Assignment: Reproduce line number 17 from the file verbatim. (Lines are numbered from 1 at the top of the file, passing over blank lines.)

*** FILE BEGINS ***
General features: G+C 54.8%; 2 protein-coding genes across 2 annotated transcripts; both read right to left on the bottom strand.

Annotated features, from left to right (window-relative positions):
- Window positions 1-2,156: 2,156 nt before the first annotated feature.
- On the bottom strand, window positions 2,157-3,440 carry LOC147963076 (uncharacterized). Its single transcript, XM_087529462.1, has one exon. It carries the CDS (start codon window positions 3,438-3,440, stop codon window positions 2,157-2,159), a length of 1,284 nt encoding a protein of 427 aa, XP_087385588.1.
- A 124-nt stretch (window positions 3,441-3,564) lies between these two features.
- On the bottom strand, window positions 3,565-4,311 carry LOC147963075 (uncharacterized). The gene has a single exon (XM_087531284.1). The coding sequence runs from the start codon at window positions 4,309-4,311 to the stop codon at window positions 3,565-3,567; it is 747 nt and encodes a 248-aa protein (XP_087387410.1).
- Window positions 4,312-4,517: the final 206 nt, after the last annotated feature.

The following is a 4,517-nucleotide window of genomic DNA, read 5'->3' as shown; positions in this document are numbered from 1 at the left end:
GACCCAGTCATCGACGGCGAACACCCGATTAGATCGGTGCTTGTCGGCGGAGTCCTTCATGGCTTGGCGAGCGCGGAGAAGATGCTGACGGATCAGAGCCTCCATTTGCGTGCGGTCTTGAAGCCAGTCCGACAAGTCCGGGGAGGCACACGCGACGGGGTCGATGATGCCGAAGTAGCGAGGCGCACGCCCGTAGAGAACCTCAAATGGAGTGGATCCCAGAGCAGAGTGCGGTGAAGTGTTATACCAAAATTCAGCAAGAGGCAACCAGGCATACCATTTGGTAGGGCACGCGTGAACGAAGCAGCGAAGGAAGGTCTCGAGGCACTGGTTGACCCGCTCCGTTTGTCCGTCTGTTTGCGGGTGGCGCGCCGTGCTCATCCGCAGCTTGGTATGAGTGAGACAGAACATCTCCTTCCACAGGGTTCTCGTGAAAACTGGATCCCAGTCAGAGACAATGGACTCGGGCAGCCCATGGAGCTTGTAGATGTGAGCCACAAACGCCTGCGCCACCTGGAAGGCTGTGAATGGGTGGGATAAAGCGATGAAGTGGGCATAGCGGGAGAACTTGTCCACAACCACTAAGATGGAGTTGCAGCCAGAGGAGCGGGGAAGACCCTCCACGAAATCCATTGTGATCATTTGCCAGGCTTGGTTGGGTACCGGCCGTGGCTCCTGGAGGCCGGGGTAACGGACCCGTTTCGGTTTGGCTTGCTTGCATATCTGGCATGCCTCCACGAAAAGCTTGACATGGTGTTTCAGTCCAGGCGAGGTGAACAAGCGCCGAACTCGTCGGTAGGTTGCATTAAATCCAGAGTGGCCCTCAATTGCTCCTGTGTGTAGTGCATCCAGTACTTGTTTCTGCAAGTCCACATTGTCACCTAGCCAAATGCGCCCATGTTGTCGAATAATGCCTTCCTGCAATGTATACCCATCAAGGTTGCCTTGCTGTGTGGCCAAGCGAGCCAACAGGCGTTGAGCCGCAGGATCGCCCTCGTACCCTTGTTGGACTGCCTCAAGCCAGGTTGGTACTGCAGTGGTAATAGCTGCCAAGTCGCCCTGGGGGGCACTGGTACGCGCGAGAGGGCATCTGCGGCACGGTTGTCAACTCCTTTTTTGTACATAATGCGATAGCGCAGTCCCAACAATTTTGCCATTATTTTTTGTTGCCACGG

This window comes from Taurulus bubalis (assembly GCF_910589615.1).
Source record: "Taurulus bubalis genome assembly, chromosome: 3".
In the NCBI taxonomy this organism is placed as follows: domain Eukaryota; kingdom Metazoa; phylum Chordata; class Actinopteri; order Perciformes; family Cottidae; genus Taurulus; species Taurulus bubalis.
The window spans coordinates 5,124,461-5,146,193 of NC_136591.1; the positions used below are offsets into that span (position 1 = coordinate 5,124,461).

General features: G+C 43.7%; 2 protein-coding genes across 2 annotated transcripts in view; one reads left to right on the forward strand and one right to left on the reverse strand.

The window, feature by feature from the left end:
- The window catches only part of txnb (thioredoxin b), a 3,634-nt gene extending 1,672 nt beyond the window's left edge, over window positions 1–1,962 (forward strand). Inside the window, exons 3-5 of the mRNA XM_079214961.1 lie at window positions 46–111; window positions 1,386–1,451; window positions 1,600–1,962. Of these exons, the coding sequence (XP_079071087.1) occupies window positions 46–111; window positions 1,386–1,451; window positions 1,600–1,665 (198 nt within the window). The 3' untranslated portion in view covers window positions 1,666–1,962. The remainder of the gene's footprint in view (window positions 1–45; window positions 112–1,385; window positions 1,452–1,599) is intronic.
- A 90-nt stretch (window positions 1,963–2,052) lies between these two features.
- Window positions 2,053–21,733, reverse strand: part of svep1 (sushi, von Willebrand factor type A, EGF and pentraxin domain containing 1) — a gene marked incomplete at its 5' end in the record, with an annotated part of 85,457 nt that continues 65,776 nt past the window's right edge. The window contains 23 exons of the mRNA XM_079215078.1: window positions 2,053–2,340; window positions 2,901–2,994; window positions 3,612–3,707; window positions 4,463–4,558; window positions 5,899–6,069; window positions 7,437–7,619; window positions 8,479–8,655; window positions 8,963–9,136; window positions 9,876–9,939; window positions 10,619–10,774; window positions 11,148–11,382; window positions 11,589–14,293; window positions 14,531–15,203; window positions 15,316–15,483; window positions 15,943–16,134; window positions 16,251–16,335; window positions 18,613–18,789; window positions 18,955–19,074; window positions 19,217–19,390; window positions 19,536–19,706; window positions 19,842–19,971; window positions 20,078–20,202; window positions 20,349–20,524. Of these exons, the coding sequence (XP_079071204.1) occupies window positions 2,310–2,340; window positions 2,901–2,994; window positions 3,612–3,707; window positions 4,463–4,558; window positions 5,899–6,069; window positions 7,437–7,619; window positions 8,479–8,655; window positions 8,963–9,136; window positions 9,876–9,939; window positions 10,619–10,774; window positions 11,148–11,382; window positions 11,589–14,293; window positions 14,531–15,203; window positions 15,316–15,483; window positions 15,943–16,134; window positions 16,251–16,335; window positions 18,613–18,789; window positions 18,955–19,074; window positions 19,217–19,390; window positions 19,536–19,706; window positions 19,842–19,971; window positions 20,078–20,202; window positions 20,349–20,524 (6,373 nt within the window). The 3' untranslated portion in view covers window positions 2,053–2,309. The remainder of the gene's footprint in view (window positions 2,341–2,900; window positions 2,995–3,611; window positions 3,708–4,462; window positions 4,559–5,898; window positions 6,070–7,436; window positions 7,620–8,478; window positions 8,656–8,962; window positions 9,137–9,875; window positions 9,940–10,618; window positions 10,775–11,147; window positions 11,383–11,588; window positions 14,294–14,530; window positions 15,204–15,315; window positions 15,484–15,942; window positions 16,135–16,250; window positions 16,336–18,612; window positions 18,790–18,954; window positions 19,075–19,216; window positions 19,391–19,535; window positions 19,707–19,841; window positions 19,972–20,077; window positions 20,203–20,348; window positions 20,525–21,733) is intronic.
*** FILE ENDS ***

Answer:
- A 90-nt stretch (window positions 1,963–2,052) lies between these two features.